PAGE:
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Rooftop spooks: How GRU and SVR monitor Moldovan authorities using Russian embassy rooftop antennas

Year after year, the number of dishes and transmitting devices on the rooftop of the Russian embassy in Chisinau keeps growing, accompanied by the regular appearance of enigmatic figures. This rooftop activity becomes particularly noticeable ahead of presidential or parliamentary elections, as well as during the visits of foreign delegations to Moldova. Notably, such activity occurred before the June 1 Eurosummit and in May following a cyber-attack on government networks, which resulted in thousands of classified documents being compromised. Jurnal TV (Moldova) and The Insider managed to identify the individuals on the embassy rooftop: they turned out to be covert communication officers associated with the GRU and SVR, closely connected to hacker groups responsible for breaching the electronic mailboxes of Angela Merkel, Emmanuel Macron, and Hillary Clinton.

  • People on the rooftop

  • Rooftop installations

  • Eavesdroppers and hackers


People on the rooftop

On May 14, 2023, at approximately 1:30pm, while most of the city's residents were enjoying their weekend at their country retreats, a balding man made his way to the rooftop of a residential building within the premises of the Russian embassy in Chisinau. With a vigilant look around, he proceeded to set up and manipulate transmitting parabolic antennas, and carefully handle the connecting cables. This man was identified as Pavel Yakunin, originally from Ryazan. Prior to his service in the GRU, he had completed his studies at the Cherepovets Military Institute of Radio Electronics. Within the embassy, Yakunin holds a discreet role as an officer in the military attaché system, and only a select few are aware that he is responsible for overseeing the secret communication channels connected to GRU headquarters in Moscow and the reception center for space intelligence in Vatutinki, near Moscow.

The motive behind Yakunin's rooftop visit on that particular Sunday remains a matter of speculation. It is conceivable that it could be linked to the upcoming Eurosummit and the recent cyber-attack on the internet resources of Moldova's President's administration, government, Ministry of Foreign Affairs, and the Information Technology and Cybersecurity Service (STISC). This breach resulted in the leakage of a substantial amount of classified correspondence involving high-ranking officials and certain law enforcement agencies, as well as other critical information. Additionally, on the same day, the Gagauzia region was holding elections for its head, and GRU supervisors were eagerly awaiting updates from their agents through a secure communication line. After spending about an hour on the rooftop, Yakunin discreetly disappeared back into the confines of the embassy.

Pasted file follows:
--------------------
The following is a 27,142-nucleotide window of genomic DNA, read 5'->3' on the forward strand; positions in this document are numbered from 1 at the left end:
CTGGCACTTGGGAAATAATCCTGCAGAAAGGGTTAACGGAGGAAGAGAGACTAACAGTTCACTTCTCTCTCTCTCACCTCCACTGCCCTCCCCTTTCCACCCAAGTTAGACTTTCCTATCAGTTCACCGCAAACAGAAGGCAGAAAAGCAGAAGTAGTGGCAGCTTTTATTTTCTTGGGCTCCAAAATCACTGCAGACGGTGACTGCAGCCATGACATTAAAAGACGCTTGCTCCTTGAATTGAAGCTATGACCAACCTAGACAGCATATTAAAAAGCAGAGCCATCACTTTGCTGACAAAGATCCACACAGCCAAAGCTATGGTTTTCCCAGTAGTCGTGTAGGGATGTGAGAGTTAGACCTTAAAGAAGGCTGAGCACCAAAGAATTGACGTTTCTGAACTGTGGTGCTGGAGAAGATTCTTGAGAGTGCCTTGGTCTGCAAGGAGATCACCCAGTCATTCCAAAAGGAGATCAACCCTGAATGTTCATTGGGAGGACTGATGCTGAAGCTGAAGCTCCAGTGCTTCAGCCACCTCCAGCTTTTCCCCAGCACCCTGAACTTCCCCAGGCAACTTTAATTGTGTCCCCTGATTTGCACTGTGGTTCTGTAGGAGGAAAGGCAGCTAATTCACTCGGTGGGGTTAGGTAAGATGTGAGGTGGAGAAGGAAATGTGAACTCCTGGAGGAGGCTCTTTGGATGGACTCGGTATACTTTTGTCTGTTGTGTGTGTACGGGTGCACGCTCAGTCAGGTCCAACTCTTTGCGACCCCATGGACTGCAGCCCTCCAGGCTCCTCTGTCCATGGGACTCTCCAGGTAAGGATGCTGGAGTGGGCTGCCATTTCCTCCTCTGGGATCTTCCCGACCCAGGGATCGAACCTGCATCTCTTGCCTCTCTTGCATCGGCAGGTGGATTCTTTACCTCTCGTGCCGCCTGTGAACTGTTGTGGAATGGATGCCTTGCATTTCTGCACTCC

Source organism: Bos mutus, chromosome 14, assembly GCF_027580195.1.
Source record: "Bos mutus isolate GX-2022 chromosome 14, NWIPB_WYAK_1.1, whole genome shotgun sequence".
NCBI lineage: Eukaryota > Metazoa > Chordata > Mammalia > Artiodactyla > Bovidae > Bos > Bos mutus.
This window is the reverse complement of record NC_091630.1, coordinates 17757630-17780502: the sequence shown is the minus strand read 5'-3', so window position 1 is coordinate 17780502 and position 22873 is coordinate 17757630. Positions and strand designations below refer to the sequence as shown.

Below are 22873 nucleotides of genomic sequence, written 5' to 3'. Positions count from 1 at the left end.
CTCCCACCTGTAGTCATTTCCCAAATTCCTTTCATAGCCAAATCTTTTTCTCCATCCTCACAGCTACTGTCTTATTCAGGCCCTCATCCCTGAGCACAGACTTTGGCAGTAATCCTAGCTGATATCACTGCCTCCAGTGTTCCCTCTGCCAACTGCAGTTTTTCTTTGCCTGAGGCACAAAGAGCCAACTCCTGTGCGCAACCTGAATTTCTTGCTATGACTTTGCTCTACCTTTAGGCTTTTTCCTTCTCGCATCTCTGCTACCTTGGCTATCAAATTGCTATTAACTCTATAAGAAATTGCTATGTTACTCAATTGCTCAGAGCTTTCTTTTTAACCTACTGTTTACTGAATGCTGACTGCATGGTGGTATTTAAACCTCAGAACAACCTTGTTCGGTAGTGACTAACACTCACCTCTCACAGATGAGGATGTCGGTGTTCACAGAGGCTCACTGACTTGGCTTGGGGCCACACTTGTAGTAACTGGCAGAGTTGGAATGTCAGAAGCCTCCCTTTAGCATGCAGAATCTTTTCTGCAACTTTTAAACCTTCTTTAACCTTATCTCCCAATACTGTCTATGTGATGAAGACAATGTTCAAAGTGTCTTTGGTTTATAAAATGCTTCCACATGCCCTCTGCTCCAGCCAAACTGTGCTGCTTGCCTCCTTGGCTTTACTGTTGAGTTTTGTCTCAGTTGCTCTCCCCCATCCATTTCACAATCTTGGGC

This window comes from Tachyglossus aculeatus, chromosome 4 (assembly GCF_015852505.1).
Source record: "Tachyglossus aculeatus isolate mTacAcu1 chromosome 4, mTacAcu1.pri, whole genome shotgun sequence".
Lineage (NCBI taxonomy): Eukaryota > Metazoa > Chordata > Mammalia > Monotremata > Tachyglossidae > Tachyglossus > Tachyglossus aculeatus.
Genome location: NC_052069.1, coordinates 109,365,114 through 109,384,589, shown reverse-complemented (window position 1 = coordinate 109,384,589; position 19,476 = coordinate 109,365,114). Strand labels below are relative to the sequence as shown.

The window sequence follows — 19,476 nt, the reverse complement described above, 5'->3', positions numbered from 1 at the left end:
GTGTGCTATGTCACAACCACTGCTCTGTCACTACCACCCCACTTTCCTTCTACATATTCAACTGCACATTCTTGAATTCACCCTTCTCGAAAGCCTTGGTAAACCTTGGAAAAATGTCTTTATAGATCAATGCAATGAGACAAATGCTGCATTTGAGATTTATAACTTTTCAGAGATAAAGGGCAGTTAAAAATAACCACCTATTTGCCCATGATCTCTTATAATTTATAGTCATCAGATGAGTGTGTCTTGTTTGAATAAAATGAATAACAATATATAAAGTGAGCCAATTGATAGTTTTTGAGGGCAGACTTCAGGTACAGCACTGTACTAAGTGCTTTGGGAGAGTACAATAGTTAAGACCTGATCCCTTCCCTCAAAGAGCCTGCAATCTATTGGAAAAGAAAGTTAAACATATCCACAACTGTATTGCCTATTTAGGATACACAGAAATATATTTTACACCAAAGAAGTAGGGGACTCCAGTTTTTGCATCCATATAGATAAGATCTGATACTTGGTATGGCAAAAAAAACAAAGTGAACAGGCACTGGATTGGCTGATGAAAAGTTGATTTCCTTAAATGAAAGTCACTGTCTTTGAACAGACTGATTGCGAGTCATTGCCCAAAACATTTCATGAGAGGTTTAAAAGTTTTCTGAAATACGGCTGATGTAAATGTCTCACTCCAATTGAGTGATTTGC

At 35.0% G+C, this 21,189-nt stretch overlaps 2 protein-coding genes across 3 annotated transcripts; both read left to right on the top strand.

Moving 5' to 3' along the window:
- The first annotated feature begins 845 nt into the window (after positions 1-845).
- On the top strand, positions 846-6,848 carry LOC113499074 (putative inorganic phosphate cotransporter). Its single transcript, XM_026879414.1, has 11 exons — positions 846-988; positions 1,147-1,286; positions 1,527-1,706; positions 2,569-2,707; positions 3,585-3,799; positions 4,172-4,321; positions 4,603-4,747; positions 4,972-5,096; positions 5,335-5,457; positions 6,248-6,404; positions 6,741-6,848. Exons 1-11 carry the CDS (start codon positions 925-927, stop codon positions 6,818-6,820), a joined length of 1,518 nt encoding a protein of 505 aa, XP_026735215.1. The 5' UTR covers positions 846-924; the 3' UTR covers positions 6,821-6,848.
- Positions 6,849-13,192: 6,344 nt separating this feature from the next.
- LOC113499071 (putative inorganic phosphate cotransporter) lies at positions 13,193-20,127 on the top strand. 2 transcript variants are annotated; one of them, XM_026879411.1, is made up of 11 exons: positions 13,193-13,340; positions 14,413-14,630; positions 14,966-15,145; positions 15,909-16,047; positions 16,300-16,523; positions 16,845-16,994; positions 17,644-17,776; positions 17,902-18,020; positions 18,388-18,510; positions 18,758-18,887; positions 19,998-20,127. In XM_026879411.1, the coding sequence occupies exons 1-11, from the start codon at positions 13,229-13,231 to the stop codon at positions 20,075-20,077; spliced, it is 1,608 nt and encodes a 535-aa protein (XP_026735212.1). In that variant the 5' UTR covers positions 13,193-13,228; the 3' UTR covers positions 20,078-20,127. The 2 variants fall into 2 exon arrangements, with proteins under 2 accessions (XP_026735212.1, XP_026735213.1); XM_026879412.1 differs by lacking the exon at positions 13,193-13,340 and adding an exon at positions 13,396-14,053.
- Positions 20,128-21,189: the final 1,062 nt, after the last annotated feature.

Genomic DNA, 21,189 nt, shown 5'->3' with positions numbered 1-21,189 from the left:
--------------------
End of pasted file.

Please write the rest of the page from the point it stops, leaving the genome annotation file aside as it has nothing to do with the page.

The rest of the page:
Pavel Yakunin on the Embassy's rooftop
Pavel Yakunin on the Embassy's rooftop

Since 2015, Russian intelligence has been displaying increased activity in Moldova, particularly after Moscow definitively backed socialist Igor Dodon, who went on to assume the presidency of the country a year later. As a staunch Kremlin ally, Dodon required support from friendly intelligence services, leading to an influx of personnel from the GRU (Main Intelligence Directorate), SVR (Foreign Intelligence Service), the 5th Service of the FSB (Federal Security Service), and employees of Moldova's Division of the Presidential Directorate for Interregional and Cultural Relations with Foreign Countries. The latter group consists predominantly of former intelligence agents.

According to information available to The Insider, individuals such as Sergey Sarapulov, Sergey Korolev, Igor Naumenko, Alexander Mironov, Konstantin Valday, Alexander Koshurenko, and Alexander Chikurov are known to have visited Moldova. These visitors are associated with the radio reconnaissance division of the GRU, and some of them specialize in phone surveillance and computer network hacking.

Sergey Korolev
Sergey Korolev

For instance, Sergey Korolev, who visited Chisinau twice, had been engaged in spying while posing as a diplomat at the Russian Consulate in San Francisco. In 2016, he was exposed and subsequently expelled along with 34 other embassy personnel. Another “tourist,” Alexander Chikurov, serves in the 85th Main Special Service Center of the Ministry of Defense (Military Unit 26165), often referred to as the hacking division of the GRU. As revealed by The Insider in 2017, it was Military Unit 26165, located at 20 Komsomolsky Prospekt in Moscow, that operated under the codename APT28 (Fancy Bear). This group was responsible for hacking into the servers of the U.S. Democratic Party and the campaign staff of Hillary Clinton. Later, they also breached the email accounts of Emmanuel Macron's campaign team and German Bundestag deputies. In 2018, four officers from this unit were deported from the Netherlands after attempting to hack into the computer networks of the Organization for the Prohibition of Chemical Weapons.